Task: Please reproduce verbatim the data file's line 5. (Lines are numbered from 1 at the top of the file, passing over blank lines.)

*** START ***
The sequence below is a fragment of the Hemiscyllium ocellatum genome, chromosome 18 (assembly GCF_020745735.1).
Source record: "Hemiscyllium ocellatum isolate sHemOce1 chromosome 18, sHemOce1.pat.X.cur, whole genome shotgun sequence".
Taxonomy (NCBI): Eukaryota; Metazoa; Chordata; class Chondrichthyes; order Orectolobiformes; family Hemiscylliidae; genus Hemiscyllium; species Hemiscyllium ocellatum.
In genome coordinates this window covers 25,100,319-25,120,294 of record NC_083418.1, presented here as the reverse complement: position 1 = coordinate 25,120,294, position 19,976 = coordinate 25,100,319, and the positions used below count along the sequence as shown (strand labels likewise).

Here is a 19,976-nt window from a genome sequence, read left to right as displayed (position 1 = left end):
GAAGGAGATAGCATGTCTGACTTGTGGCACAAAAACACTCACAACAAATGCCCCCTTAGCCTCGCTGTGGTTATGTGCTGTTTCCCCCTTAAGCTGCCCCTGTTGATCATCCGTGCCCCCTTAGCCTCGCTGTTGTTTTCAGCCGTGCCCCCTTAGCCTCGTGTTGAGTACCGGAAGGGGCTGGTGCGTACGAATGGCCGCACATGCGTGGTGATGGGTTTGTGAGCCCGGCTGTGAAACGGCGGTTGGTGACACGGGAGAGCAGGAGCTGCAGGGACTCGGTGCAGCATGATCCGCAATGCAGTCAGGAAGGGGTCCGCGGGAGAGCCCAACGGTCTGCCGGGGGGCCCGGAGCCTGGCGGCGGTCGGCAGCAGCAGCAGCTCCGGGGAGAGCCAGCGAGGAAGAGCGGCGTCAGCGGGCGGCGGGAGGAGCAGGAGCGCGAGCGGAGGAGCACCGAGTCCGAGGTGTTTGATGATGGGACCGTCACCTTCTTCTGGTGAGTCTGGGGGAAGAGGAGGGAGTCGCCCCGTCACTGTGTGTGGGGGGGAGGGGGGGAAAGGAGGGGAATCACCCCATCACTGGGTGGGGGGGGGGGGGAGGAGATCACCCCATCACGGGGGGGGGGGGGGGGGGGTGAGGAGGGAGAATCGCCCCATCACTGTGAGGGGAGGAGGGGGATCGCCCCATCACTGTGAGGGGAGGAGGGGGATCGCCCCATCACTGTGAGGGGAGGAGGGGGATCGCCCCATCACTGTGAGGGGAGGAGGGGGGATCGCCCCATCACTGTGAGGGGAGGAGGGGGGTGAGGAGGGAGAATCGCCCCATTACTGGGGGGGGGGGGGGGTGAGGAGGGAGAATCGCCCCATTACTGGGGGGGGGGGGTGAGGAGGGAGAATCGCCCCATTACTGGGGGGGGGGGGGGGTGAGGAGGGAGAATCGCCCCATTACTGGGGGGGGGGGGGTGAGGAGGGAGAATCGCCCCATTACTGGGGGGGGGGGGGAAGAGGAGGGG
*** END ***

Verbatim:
Here is a 19,976-nt window from a genome sequence, read left to right as displayed (position 1 = left end):